NATO member states have condemned Syria for its shooting down of a Turkish military jet, calling it “unacceptable” and demanding that Damascus take steps to prevent further incidents.
Ambassadors of NATO’s 28 member states met in Brussels to consult with Turkey on the incident on a request from Turkey.
NATO Secretary-General Anders Fogh Rasmussen said NATO security was “indivisible”.
NATO condemned it “in the strongest terms,” Secretary General Anders Fogh Rasmussen said after the alliance met Tuesday at Turkey’s request.
Rasmussen refused to comment on what intelligence Turkey had presented to NATO about the incident at the allliance’s headquarters in Brussels, Belgium, as cited by CNN.
He called on Syria to “avoid such events in the future” and said he did not expect the situation to escalate.
NATO did not promise any action in response to the incident, and Turkey did not invoke the NATO article calling for collective defense of members, Rasmussen said.
However, he said NATO’s Article 5, which calls for member states to see an attack on one country as an attack on all the alliance’s members, had not been discussed.
Damascus said the shooting down was self-defense but Ankara branded the incident an “act of aggression”.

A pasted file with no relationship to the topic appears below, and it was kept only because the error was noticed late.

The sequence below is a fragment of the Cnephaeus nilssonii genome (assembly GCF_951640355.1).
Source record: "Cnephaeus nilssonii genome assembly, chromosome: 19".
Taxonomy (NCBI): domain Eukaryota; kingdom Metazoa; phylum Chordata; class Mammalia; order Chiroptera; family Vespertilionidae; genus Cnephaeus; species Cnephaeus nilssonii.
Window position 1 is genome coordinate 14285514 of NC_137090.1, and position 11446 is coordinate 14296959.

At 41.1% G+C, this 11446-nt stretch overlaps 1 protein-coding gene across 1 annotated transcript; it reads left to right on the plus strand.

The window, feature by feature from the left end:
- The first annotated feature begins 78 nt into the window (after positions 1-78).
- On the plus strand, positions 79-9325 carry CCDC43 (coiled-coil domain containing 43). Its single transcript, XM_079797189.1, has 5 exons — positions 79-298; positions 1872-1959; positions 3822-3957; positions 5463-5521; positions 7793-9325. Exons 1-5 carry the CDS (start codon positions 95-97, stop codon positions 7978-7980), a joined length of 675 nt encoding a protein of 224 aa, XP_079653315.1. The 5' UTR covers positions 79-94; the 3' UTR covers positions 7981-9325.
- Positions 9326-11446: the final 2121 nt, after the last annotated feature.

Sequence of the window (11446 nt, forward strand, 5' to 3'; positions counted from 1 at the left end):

The United States and many other countries have been vocally opposed to military intervention in Syria and are unlikely to encourage Turkey to press the issue. After Syrian troops shelled refugees on the Turkish side of the border earlier this year, Secretary of Defense Leon Panetta made clear that the bar was high for Turkey to claim the need for a collective self-defense.
Syria raised the stakes Monday in the war of words over the incident.
Syrian Foreign Ministry spokesman Jihad Makdissi said the plane was shot down in Syrian airspace, disputing Turkey’s claim that it was downed over international waters after briefly straying into Syrian airspace by mistake.
“What happened was a violation of Syrian airspace. Even Turkey says Syrian sovereignty was violated. Regardless of whether it was a training mission, a reconnaissance mission, it was a violation,” Makdissi said.
He insisted that Syria was the wronged party, not Turkey.
It is only the second time in NATO’s 63-year history that it has convened under Article 4 of its charter.
The first time was in 2003 to discuss the Iraq war, again at the request of Turkey.
Article 4 provides for consultations when a member state feels its territorial integrity, political independence or security is under threat.
By invoking Article 4 of the NATO charter, rather than Article 5 which calls for military action, Turkey has signalled it wants action against Syria short of armed intervention.